The “Watchmen” trailer was first revealed to the public last July as a lead-in to “The Dark Knight.”
The reaction was immediate.
“Once the trailer came out, that was the most response to a comic book movie I’ve ever witnessed,” recalls Joel Pfannenstiel, owner of Astrokitty Comics, 15 E. Seventh St. “After that we experienced weeks of people I’d never seen before coming in looking for the ‘Watchmen’ comic.”
Today, after nearly two decades in stop-start development, the long-awaited “Watchmen” hits theaters. Widely hailed as the “Citizen Kane” of comic books, the movie adaptation is being met with a feverish mix of anticipation and apprehension.
“The idea of the movie gives me geek goosebumps,” Pfannenstiel says, laughing.
Pfannenstiel describes the 1986-’87 graphic novel by writer Alan Moore and artist Dave Gibbons as “bridging that gap between art comic, superhero comic and fine piece of literature.” He believes much of why the movie is so appealing to people is because of its singular nature.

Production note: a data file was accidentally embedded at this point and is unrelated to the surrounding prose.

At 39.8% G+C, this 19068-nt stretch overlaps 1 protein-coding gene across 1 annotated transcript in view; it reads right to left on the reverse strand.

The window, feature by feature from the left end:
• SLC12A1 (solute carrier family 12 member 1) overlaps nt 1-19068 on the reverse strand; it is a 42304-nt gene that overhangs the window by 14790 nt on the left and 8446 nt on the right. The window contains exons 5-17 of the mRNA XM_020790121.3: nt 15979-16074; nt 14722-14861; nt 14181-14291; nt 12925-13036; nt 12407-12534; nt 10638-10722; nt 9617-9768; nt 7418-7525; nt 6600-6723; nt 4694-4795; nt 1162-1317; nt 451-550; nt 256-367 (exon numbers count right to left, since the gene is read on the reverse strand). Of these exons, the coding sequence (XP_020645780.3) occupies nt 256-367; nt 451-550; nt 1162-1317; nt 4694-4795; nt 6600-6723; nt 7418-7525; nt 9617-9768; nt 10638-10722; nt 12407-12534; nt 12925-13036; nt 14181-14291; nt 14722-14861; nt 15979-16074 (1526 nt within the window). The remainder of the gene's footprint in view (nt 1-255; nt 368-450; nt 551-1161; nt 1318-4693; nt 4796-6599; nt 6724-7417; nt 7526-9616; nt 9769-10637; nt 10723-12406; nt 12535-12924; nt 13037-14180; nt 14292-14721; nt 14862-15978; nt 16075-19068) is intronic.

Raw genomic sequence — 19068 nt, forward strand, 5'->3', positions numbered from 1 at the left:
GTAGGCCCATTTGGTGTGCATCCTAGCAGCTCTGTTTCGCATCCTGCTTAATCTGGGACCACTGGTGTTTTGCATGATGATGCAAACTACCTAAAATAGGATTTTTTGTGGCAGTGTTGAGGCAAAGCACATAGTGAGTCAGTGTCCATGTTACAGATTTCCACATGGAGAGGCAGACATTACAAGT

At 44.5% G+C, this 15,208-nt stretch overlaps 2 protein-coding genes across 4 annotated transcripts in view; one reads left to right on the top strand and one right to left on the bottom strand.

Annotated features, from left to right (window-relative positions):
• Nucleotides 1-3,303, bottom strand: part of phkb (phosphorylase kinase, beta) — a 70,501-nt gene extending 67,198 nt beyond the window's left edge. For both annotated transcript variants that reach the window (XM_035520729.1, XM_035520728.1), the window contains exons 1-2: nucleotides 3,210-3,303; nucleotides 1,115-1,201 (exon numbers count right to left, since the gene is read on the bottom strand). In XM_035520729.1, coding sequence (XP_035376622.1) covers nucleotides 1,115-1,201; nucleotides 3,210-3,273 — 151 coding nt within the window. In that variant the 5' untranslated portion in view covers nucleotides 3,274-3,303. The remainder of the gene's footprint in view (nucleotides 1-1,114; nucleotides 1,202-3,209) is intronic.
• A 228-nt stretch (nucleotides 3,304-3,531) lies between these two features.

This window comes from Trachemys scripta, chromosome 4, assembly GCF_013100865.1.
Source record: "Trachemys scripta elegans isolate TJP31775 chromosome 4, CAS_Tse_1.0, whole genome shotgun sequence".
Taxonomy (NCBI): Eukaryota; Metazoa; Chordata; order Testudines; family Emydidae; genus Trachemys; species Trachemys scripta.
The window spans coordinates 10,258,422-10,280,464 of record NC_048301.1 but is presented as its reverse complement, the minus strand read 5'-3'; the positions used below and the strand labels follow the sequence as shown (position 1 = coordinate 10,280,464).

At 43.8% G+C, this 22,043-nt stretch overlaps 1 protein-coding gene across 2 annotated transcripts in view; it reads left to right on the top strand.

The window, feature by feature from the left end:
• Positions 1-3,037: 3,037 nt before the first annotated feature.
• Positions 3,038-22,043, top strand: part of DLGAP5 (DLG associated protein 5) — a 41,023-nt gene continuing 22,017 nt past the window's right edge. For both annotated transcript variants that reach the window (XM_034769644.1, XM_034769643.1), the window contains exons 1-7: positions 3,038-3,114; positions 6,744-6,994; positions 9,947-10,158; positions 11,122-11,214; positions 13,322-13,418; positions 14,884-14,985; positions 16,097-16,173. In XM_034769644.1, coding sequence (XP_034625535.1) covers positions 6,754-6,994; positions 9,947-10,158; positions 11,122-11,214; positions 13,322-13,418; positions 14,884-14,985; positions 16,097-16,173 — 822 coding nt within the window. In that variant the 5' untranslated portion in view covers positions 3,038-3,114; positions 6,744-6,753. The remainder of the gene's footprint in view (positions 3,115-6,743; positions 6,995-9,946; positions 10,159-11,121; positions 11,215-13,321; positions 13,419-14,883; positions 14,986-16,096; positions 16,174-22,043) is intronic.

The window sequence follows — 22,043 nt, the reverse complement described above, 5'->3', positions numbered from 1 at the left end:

“It’s a lot easier to get into these characters and not feel overwhelmed by the mass amounts of comic books that have been written. ‘Watchmen’ is just one self-contained story,” he explains.
Jai Nitz, a Lawrence-based writer who has a long track record with Marvel and DC Comics, calls “Watchmen” the most anticipated superhero movie yet attempted.
“We’ve had Superman before and Batman before. But this is truly new. ‘Watchmen’ is the best comic book ever made, so for people who know, read and love comic books, it’s at a higher level than any other movie.”
Nitz saw an advance screening of the film on Tuesday and was primarily pleased with the results.
“It was grand in scope and in effort, and its hubris was amazing. It really shot for the moon. I think it hit the moon,” he says.
Others are not so optimistic.
“I have an employee who is refusing to see it because he’s a purist,” Pfannenstiel says, mentioning that the co-worker is also involved in spreading an anti-“Watchmen” petition on Facebook.
Whether this widely hailed adaptation of an enormously popular novel will stand the test of time is anybody’s guess — for every “Gone With the Wind” triumph in Hollywood, there are plenty more “Da Vinci Code” washouts.
Pfannenstiel says, “Since the beginning of (cinema) they’ve translated novels that were precious to people. That’s just what happens.”